Women hold the power this Election Day

Women hold the power this Election Day

Stacey Newman

First, women marched in St. Louis, Washington, D.C., and in thousands of other cities. The next year, they did it again because the dangerous consequences of the current White House administration’s policies were crystal clear.

And now a record number of women are running for political office — for Congress and for legislative seats here in Missouri.  It didn’t take long after the 2016 general election for many of us to get the message: “If you’re not at the table, you’re most likely on the menu.”

Nearly 100 women statewide are on the Nov. 6 ballot for the Missouri Legislature, the highest number of female candidates since at least 1992. Asked why they are running, many say it’s because of the result of the last presidential election.

At the congressional level, 256 female candidates are running throughout the country, also a record, a predictor of the election of  more women since the legendary 1992 “Year of the Woman,” when an unprecedented number of women were elected.

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Women said then it was because of how Anita Hill was treated when she testified against Clarence Thomas in his 1991 Supreme Court confirmation hearings.

The power of women in 2018 doesn’t just exist in candidates running for office. Women are also on target to have extraordinary powers at the ballot box.

Nationwide, at least a million more women have registered to vote than men. New polling since Brett Kavanaugh’s Supreme Court confirmation hearings show what most of us women already know, that female voters are going to break all previous records in voter turnout in November.

The gender gap of women to men voting for Democrats for years has hovered about 20 percent, with white males in the majority voting for Republicans.

Before Kavanaugh was confirmed, experts predicted that the 2018 Democratic gender gap would increase to 26 percent. I said it would be higher. The newest polling by CNN shows two-thirds of registered women preferring Democratic candidates, 63 percent to 33 percent for Republicans.  In contrast, 50 percent of men say they will vote for Republicans, with 45 percent for Democrats.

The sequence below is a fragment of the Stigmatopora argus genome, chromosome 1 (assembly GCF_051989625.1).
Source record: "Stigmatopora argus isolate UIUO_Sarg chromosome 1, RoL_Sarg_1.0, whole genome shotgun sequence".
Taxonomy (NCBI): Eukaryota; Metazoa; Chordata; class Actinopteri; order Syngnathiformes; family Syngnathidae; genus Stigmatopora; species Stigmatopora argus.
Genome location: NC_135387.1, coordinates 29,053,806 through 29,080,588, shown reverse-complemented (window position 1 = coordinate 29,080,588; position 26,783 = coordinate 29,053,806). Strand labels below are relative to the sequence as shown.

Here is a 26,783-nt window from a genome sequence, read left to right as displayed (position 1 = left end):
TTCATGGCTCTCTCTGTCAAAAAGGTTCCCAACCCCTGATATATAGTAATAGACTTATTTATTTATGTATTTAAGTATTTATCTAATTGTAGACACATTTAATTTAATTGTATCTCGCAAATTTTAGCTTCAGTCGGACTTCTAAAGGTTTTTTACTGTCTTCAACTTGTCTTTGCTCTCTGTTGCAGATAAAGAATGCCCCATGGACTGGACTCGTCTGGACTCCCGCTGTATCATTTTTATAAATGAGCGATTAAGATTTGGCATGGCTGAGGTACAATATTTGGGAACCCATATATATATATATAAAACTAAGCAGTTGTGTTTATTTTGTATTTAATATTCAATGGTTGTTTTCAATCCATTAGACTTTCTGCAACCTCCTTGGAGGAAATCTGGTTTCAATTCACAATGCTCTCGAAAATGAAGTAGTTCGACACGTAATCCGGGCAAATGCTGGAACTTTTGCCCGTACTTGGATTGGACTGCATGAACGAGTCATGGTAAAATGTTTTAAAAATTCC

It doesn’t take science to explain the predicted 30-point female gender gap.

With reproductive rights under attack in our state capitol through at least 30 birth control and abortion restrictive bills filed each session, women are getting the message that their government and potentially the U.S. Supreme Court will decide if and when they become pregnant. “The Handmaid’s Tale” is not just a novel and television series but a frightening foretelling of reality.

Women observing what happens when a woman comes forward with sexual harassment or abuse allegations has not only exacerbated the #MeToo movement but made it obvious who at the table gets to decide justice or the lack of it.

Candidates threatening to take away access to health care including protections for pre-existing conditions and eager to dismantle public education have our hair on fire. Gun lobby-endorsed candidates who have no desire to save our kids’ lives in neighborhoods and at school have us downright furious. And those same candidates and incumbents are seen as downright cruel, standing silently by as immigrant children are separated from their parents and put in cages.

As women have done since the 1940’s women-led March of Dimes drives against polio, the 1980’s Mothers Against Drunk Driving (MADD) campaigns and the historic 2000 Million Mom March against gun violence, we know how to channel our anger into action.

What about those women who marched in 2017 and 2018?  They are now running political campaigns and volunteering in massive numbers to get other women out to vote, including many who have never before done anything “political.”

I’m one of those women organizing and using every campaign skill I’ve learned in my career. As the former Missouri women’s vote director for the 2002 Democratic coordinated campaign and 2004 John Kerry for President campaign, I have never seen this level of enthusiasm, time commitment and dedication of women of all ages and ZIP codes opening their homes for pop-up phone banks, door-knocking in droves and just showing up.

The St. Louis County Election Board is already estimating that midterm voter turnout will increase to nearly 60 percent of registered voters from the typical 35 percent. We know that most of those will be women.

You don’t need to explain to us that our families and our own lives are at stake. We truly would like more men to show up for us. But since they’re not, we’ve got this.

We women have a democracy to save. Just watch Nov. 6.

Stacey Newman is Missouri state representative of the 87th District, which includes Clayton and parts of Brentwood, Ladue, Richmond Heights and University City.